After an unprecedented decade of growth, analysts wrote off 2013 as a year to forget for Apple. Most pundits agreed onhbr_130x130 what was wrong — a lack of breakthrough innovation since the passing of founder Steve Jobs. But in our view, Apple faces a deeper problem: the industries most susceptible to its unique disruptive formula are just too small to meet its growth needs.

Apple has seemingly served as an anomaly to the theory of disruptive innovation. After all, it grew from $7 billion in 2003 to $171 billion in 2013 by entering established (albeit still-emerging) markets with superior products — something the model suggests is a losing strategy.

Back in 2008, we suggested that the key to Apple’s success was that it had perfected a particular disruptive strategy we dubbed “value chain disruption.” That is, rather than employ a new technology to disrupt a company’s business model, an upstart disrupts the entire breadth of an entrenched value chain by wresting control of a critical asset. Thus Apple’s integration of its iPod device, iTunes software, and iTunes music store disrupted the existing music industry value chain from the record labels to the CD retailers to the MP3 device makers. The key to Apple’s success was that Steve Jobs was able to convince the major record labels to sell its critical asset — individual songs — for 99 cents.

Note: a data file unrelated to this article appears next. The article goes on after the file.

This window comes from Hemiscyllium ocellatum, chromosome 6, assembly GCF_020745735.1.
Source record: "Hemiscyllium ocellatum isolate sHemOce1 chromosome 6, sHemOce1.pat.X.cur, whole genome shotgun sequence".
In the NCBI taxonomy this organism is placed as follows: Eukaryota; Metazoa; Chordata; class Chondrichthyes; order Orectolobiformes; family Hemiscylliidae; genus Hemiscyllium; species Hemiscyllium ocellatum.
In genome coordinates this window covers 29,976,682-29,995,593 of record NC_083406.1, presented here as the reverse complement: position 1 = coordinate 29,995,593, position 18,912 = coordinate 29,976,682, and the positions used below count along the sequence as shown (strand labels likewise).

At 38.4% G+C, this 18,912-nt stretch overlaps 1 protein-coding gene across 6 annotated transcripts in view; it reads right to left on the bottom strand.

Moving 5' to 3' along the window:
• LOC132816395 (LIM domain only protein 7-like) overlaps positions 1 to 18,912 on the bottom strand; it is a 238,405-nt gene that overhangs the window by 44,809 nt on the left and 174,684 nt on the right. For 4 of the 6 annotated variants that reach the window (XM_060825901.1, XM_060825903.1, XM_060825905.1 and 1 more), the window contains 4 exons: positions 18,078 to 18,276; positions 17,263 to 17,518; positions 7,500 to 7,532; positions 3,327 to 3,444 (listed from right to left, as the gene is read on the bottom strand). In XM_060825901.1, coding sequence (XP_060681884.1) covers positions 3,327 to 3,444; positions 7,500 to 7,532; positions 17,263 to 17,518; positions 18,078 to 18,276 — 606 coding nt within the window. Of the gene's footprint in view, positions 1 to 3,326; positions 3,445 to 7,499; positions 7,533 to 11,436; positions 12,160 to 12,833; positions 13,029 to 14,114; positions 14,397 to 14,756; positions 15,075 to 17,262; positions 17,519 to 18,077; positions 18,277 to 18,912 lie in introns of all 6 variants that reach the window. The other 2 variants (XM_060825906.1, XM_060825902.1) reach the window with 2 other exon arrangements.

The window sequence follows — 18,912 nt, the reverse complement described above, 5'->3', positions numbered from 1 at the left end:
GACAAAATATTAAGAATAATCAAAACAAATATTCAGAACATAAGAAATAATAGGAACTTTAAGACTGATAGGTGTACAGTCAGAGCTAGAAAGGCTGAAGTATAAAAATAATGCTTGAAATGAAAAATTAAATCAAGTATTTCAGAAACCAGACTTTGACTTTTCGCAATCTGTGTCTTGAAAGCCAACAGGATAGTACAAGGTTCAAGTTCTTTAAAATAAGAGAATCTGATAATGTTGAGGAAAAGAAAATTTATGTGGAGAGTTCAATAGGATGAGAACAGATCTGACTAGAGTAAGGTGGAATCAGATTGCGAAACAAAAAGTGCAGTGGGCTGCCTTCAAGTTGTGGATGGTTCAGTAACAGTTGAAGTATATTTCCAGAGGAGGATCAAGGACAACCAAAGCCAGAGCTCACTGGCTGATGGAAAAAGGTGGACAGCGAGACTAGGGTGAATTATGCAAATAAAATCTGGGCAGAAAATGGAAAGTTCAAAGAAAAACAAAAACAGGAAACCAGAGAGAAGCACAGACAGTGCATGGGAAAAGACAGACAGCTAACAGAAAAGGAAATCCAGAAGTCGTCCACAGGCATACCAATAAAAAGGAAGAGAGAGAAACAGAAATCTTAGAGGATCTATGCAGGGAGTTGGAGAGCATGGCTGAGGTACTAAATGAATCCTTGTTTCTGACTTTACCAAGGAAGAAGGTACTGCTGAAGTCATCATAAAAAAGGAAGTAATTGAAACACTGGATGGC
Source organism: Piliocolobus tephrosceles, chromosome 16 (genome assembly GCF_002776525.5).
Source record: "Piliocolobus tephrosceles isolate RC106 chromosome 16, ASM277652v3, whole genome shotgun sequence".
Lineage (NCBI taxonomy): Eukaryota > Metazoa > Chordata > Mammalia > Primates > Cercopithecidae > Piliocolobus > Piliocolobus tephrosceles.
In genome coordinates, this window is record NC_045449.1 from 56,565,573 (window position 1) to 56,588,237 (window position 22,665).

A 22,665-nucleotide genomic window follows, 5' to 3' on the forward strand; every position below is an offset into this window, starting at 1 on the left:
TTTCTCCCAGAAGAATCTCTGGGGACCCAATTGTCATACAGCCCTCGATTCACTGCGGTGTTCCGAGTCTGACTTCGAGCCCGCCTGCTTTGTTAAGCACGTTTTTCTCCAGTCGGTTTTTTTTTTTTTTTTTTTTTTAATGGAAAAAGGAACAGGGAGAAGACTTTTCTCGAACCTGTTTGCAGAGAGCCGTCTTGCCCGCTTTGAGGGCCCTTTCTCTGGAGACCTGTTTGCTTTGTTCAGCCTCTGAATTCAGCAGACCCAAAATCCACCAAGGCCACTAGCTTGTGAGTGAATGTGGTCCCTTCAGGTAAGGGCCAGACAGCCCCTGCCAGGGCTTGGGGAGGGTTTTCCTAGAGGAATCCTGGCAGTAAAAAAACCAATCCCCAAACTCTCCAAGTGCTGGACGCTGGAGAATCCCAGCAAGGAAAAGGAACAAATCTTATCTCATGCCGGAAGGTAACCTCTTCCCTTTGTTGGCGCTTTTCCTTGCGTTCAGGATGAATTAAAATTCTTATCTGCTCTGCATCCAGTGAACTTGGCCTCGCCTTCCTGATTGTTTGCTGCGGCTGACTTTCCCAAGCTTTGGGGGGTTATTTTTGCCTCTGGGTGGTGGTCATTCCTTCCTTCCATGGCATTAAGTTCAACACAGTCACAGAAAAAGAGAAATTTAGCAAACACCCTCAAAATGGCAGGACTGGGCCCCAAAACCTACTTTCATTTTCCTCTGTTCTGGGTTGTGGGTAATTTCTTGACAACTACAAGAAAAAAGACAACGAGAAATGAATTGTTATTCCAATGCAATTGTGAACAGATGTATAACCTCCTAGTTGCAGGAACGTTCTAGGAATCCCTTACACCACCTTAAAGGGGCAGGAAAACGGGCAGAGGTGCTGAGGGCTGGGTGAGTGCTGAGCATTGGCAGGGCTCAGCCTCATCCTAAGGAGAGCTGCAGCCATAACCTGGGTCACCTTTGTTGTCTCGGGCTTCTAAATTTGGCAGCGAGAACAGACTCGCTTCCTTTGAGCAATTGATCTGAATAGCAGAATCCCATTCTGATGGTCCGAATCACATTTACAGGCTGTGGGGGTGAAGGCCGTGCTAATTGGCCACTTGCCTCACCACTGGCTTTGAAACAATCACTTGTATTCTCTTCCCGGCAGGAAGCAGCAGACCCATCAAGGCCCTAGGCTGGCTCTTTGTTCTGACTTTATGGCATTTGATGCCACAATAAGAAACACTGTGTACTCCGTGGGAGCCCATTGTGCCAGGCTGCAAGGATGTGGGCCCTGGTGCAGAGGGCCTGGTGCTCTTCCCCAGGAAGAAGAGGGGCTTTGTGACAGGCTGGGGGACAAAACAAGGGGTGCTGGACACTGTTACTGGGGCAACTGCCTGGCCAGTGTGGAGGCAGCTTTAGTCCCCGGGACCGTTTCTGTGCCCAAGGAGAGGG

Achieving such a wholesale disruption of an industry is exceeding rare because the key players in the existing value chain typically have controlling rights to the scare resource, which prevents a new value chain from forming. And they are understandably loathe to give it up. But at the time, the music labels were under attack by upstarts giving their offerings away for free and were embroiled in a fairly hopeless effort to sue Napster and other music-sharing services into oblivion. In relation to nothing, 99 cents looked pretty good.

The deal Jobs struck allowed Apple to form a new digital value chain for the legal distribution of music content with itself at its center, reaping high margins on its iPod hardware. Apple quickly became the largest music retailer in the U.S. The record labels grumbled that Apple sucked the lion’s share of the profits out of the industry, but it was too late.

Jobs and Apple were able to run this play again with the introduction of the iPhone. About a decade ago, wireless carriers like AT&T, Verizon, and Sprint tightly controlled the wireless telecom value chain through the critical asset – so-called “walled gardens” they had placed around their service that prevented users from putting any nonauthorized content on their phones.

Read the rest at Harvard Business Review

Scott Anthony is the managing partner of Innosight.

Michael Putz is a strategy and business development executive with two decades of experience working for Cisco Systems, Telcordia, and major service providers.

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